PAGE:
Wrong kind of facts. It is some­what ironic that an in­vest­ig­a­tion into a fraud based on at­tempts to cover up ob­jective evid­ence of bal­ance sheet risk­i­ness should be sub­ject to ma­nip­u­la­tion which seeks to cover up ob­jective evid­ence of sys­temic risk­i­ness. It is a shame the British people cannot like­wise dis­regard its gov­ern­ment as a stat­ist­ical out­lier, much as American and Eurozone reg­u­lators already do.

Anyway, what is Martin Wheatley pro­posing as a fix for LIBOR?

Well, er, LIBOR of course. But one that only ap­pears to a se­lect few on Pentecost be­fore they pro­ceed bab­bling into the streets. Mr Wheatley’s logic seems to have been that as so many con­tracts rely on LIBOR there needed to be as smooth a pos­sible trans­ition to a new mech­anism of equal standing and quality. Unfortunately this doesn’t exist (IN LONDON!) so it be­comes a ques­tion of re­pairing a broken LIBOR. Mr Wheatley wants to do this by slim­ming down the number of LIBOR ref­er­ence cur­ren­cies to only those which have a real “market” where quoted rates can be iden­ti­fied, then having rate in­form­a­tion col­lated by a gov­ern­ment over­seen in­de­pendent body rather than the BBA. Quotations will still be given by a panel of banks, but they must be with ref­er­ence to ac­tual trans­ac­tions that day, un­less the bank ex­pli­citly states oth­er­wise. New reg­u­la­tions will be en­acted to re­quire banks to be honest. Oh, and there will be a new Code of Conduct, al­though that may be an over­looked cut-​and-​paste from the last use­less fin­an­cial inquiry.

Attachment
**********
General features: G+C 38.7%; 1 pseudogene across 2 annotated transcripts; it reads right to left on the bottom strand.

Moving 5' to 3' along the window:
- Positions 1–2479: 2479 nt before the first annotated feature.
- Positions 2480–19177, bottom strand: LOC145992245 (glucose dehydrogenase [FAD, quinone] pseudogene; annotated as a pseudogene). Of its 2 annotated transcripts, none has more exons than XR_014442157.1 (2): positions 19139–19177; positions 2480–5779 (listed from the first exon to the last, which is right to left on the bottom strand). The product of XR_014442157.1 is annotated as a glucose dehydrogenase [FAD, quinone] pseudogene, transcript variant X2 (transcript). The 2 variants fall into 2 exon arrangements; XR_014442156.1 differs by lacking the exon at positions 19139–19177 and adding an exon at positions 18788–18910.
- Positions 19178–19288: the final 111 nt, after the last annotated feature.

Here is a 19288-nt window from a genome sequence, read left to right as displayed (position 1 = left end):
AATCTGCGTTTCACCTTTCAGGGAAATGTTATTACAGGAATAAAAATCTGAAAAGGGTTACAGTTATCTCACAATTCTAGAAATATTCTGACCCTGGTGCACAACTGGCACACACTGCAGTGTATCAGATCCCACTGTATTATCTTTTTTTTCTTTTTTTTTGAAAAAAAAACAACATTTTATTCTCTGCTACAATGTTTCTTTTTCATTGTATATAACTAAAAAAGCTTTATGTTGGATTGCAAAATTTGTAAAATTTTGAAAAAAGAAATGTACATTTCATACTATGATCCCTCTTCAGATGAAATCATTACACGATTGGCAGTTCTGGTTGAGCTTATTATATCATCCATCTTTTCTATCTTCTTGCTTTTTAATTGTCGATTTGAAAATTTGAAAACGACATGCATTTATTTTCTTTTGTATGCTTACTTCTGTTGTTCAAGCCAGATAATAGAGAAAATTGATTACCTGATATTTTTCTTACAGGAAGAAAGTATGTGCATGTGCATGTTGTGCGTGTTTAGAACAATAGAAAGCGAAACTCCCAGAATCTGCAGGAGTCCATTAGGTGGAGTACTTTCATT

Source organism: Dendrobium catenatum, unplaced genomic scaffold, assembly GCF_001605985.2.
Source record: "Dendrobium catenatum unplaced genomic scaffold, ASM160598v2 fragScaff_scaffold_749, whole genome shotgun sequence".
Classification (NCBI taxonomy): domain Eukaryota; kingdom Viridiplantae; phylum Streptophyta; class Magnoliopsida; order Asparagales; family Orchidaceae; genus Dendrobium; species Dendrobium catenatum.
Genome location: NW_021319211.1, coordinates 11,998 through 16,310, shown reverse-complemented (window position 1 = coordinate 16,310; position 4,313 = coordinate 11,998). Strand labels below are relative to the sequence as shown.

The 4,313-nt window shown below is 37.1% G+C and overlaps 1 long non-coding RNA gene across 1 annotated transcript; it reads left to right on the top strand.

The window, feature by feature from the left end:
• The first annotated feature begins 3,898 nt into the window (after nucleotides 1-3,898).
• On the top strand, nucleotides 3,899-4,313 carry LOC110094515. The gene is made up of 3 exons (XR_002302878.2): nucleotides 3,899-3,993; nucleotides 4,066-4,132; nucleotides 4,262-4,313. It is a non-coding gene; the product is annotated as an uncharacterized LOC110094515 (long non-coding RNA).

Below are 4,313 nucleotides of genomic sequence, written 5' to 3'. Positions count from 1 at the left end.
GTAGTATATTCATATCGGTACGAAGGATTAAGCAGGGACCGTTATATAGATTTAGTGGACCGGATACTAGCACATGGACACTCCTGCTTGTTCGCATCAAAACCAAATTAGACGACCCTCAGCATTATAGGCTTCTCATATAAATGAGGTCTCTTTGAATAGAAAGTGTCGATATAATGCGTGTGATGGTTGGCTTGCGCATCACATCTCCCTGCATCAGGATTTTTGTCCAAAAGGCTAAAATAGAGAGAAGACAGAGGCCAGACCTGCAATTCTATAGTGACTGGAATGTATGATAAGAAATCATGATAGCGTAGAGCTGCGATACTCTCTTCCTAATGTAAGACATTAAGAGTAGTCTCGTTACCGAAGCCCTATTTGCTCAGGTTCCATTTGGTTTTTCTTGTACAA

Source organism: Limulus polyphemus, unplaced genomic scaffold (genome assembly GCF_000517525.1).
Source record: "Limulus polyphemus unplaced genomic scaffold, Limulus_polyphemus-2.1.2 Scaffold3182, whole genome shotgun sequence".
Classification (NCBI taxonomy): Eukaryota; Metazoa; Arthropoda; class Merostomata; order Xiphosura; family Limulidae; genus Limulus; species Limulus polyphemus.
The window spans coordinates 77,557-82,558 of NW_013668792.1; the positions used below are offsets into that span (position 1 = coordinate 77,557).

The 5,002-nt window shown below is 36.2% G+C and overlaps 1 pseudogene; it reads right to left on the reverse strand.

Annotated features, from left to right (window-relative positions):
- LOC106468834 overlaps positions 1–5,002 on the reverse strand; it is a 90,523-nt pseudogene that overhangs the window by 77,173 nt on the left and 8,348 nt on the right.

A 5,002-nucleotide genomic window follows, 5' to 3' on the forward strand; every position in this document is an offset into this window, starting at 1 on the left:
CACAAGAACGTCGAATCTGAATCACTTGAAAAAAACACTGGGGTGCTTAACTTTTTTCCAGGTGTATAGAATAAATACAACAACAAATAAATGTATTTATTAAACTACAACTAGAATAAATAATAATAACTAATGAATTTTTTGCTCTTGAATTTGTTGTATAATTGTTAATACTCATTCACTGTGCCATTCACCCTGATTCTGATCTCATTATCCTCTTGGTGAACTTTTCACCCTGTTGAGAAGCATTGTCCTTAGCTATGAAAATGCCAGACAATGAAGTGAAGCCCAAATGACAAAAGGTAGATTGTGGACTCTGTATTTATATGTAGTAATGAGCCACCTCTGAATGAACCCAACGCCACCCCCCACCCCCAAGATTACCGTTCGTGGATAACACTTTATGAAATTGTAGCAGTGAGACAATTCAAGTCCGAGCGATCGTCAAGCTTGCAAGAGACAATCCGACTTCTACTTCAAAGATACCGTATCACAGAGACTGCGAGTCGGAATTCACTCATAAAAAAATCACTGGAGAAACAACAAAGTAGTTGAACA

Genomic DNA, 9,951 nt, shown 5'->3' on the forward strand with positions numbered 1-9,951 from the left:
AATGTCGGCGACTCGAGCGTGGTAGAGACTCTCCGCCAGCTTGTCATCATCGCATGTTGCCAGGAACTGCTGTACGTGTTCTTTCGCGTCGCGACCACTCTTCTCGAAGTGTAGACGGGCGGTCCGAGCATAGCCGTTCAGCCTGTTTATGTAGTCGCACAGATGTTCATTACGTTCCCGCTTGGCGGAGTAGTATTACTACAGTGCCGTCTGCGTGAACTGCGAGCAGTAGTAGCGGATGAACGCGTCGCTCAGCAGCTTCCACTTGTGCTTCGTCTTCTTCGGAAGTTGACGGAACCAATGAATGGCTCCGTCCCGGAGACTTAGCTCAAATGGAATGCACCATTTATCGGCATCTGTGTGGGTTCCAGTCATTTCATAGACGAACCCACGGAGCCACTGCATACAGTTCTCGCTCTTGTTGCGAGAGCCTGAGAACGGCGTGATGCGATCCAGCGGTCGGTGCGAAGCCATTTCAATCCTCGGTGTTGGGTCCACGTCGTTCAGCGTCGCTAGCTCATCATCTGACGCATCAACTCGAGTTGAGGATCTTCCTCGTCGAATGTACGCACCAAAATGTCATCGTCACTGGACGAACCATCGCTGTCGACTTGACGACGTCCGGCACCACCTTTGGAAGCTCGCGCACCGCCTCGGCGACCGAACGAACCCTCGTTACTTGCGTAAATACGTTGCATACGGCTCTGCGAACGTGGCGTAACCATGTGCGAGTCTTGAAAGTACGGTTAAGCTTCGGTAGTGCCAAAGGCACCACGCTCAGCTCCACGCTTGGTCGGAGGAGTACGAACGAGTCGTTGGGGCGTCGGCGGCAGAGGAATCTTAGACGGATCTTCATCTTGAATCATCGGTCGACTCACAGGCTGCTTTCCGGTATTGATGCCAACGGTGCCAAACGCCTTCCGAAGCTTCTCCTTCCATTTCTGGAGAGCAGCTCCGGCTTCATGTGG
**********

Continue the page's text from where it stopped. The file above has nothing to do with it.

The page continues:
The Financial Times thought this was all great — leading the world with re­form etc. US and Eurozone com­ment­ators and reg­u­lators were un­der­whelmed. The EBF (EURIBOR) sneered that their system col­lated in­form­a­tion from local banking as­so­ci­ations and so was less likely to be ma­nip­u­lated (sub­text “please use our rate”). But that is not the same as saying it cannot be ma­nip­u­lated, and in­deed Barclay’s was ma­nip­u­lating it (see above). More thoughtful ana­lysis pointed out that the Wheatley re­form was simply the fin­an­cial equi­valent of Finnegan’s Wake; a com­plex and giddy journey through prose in which you end up where you started. In particular: